From the Director's Desk: The Renewed Landis Grown Project

By Fred Breglia, Executive Director

Lan­dis Arbore­tum has always been known for its sig­na­ture plant sales. In the ear­ly days, gar­den­ers would select their plants from the Arboreum’s gar­dens. Founder Fred Lape, shov­el in hand, would dig out the plant and name a price. Now our sales, held each spring and fall, include con­sign­ers from all over the region. Recent­ly our own Lan­dis Grown plants, tend­ed in our green­house by many vol­un­teers, have been added. 

The Renewed Lan­dis Grown Project began three years ago, when a small but ded­i­cat­ed group of vol­un­teers want­ed to see our then vacant green­house full of bloom­ing plants as it had been in past years. We decid­ed to pro­duce one crop of petu­nias in hang­ing bas­kets to keep the project sim­ple and effec­tive and all the bas­kets sold. We put out a call to our mem­bers for pre­vi­ous­ly used hang­ing bas­ket con­tain­ers and were gift­ed with used and new bas­kets and soil as well. Vol­un­teers met mul­ti­ple times to care for the plants, and all sold at the spring sale. We repeat­ed the same endeav­or the fol­low­ing year, adding a vari­ety of woody plants. These includ­ed such natives as but­ton­bush, black gum, catal­pas, oaks, maples, and hazel­nuts, along with some exot­ic spec­i­mens such as the dawn red­wood. The result was anoth­er sell out!

This spring, we will once again offer the petu­nia hang­ing bas­kets, as well as more wood­ies. The project will involve clean­ing and ster­il­iz­ing our prop­a­ga­tion bench­es as well as pre­vi­ous­ly used hang­ing con­tain­ers. Next, we will cre­ate the grow­ing medi­um and pot up the petu­nias. Over the fol­low­ing weeks, min­i­mal yet impor­tant tasks will include spot water­ing and fer­til­iz­ing. Since petu­nias pre­fer a low pH, it is imper­a­tive that the pH is main­tained at an acidic rather than alka­line lev­el. Addi­tion­al­ly, we will be grow­ing some nice selec­tions of natives and dawn red­woods. We have incor­po­rat­ed the use of air pots, a rel­a­tive­ly new inno­va­tion in prop­a­ga­tion, for the larg­er woody selec­tions. Air pots enable us to grow plants with extreme­ly healthy root sys­tems with­out the cir­cling roots often seen in con­tainer­ized plants. These are known as root ready” and can be plant­ed with­out hav­ing to prune roots, as is often nec­es­sary with nurs­ery grown stock. Air pot grown plants also have increased root mass and are more quick­ly estab­lished after planting.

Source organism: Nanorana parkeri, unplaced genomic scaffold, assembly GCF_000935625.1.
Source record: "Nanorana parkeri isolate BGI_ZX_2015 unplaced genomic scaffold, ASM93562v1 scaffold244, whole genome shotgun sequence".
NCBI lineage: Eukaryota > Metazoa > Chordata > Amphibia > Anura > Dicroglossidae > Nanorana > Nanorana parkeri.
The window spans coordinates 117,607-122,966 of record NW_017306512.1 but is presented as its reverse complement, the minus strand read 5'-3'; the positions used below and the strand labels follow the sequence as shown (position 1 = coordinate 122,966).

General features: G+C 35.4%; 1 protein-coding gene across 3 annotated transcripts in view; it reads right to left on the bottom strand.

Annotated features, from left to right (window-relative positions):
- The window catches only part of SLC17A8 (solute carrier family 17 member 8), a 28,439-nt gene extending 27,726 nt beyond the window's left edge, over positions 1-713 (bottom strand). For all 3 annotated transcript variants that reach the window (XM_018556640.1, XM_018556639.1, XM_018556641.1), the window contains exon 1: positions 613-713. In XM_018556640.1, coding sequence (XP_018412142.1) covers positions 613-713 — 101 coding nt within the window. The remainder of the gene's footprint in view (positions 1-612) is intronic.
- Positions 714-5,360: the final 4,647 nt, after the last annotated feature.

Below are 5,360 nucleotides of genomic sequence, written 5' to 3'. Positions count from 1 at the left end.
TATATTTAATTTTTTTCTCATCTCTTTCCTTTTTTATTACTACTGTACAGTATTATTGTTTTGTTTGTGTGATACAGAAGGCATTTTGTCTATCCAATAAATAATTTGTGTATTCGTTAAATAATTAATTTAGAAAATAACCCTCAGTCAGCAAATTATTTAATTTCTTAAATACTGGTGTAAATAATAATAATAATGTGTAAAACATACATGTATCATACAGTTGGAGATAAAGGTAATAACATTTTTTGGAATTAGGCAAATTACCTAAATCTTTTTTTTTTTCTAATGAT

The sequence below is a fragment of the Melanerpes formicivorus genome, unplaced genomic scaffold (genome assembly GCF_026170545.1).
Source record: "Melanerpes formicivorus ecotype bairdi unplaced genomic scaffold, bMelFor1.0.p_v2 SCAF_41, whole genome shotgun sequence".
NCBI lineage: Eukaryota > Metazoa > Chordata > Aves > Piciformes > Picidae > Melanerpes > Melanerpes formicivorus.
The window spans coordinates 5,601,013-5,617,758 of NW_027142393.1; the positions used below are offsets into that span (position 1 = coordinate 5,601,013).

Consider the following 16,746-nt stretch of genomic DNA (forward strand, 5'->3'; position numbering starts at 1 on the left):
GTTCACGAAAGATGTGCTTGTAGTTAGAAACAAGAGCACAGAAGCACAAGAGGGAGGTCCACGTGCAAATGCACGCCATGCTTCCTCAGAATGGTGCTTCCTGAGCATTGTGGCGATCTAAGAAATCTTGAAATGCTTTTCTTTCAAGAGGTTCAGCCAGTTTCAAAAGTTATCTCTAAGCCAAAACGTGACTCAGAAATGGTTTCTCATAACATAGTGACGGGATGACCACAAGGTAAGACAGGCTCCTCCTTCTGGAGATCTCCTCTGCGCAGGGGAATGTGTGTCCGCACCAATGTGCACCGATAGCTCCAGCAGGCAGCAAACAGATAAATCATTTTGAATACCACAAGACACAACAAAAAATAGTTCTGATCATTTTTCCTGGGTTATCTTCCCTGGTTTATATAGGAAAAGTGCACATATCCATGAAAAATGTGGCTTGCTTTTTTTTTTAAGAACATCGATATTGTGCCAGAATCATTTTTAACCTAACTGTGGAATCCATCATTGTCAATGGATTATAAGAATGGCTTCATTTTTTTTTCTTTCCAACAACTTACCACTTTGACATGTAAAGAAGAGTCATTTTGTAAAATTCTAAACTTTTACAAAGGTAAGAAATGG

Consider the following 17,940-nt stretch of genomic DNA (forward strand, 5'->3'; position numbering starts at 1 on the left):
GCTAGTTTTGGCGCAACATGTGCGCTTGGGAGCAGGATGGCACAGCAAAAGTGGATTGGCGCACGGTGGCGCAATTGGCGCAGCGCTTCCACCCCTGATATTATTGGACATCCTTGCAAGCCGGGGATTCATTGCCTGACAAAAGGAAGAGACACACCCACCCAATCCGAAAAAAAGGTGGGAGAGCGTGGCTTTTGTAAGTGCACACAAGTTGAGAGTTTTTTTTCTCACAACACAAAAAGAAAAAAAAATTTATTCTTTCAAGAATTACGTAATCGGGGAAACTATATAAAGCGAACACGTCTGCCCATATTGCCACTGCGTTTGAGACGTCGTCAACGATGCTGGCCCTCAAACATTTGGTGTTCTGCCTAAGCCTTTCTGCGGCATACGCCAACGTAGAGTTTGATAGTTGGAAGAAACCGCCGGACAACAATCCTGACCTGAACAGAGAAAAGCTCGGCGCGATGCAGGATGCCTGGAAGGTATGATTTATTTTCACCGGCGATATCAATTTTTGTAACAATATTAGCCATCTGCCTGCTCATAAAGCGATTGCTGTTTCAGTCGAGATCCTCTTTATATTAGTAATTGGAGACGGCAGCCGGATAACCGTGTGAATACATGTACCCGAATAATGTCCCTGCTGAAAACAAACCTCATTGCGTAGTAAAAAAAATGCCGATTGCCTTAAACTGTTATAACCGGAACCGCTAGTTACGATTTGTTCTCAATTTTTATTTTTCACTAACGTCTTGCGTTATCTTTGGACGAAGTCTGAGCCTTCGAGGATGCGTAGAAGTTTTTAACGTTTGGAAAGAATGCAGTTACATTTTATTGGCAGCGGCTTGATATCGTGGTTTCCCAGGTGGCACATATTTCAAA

If you are inter­est­ed in tak­ing part in our Lan­dis Grown Project this spring, please reach out to Vol­un­teer Coor­di­na­tor Susan Stran­gia (Landisvolunteering@​gmail.​com). After a long, bleak win­ter, what could be more entic­ing than a warm green­house filled with young green plants and the com­pa­ny of Lan­dis vol­un­teers? And you’ll become a part of our long his­to­ry of pro­vid­ing healthy and hardy plants to a large and appre­cia­tive public.

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Spring 2024

Volume 42 , Number 1

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